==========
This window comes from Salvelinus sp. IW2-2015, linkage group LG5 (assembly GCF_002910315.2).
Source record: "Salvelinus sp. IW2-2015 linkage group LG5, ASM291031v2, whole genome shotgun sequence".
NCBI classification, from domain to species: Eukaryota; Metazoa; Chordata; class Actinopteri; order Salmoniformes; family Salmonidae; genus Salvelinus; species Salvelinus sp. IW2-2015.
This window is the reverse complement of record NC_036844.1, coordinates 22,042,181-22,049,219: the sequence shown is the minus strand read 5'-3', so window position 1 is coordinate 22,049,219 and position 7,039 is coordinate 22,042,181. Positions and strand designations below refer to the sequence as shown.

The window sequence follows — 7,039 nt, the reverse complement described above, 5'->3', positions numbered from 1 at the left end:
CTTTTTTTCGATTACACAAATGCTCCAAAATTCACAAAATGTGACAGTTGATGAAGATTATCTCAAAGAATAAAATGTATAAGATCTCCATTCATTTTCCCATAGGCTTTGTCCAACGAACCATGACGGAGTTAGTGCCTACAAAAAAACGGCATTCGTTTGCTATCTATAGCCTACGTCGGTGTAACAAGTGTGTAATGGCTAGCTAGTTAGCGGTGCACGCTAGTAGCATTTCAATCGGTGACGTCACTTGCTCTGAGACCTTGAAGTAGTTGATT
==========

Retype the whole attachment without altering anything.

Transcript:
This window comes from Salvelinus sp. IW2-2015, linkage group LG5 (assembly GCF_002910315.2).
Source record: "Salvelinus sp. IW2-2015 linkage group LG5, ASM291031v2, whole genome shotgun sequence".
NCBI classification, from domain to species: Eukaryota; Metazoa; Chordata; class Actinopteri; order Salmoniformes; family Salmonidae; genus Salvelinus; species Salvelinus sp. IW2-2015.
This window is the reverse complement of record NC_036844.1, coordinates 22,042,181-22,049,219: the sequence shown is the minus strand read 5'-3', so window position 1 is coordinate 22,049,219 and position 7,039 is coordinate 22,042,181. Positions and strand designations below refer to the sequence as shown.

The window sequence follows — 7,039 nt, the reverse complement described above, 5'->3', positions numbered from 1 at the left end:
CTTTTTTTCGATTACACAAATGCTCCAAAATTCACAAAATGTGACAGTTGATGAAGATTATCTCAAAGAATAAAATGTATAAGATCTCCATTCATTTTCCCATAGGCTTTGTCCAACGAACCATGACGGAGTTAGTGCCTACAAAAAAACGGCATTCGTTTGCTATCTATAGCCTACGTCGGTGTAACAAGTGTGTAATGGCTAGCTAGTTAGCGGTGCACGCTAGTAGCATTTCAATCGGTGACGTCACTTGCTCTGAGACCTTGAAGTAGTTGATT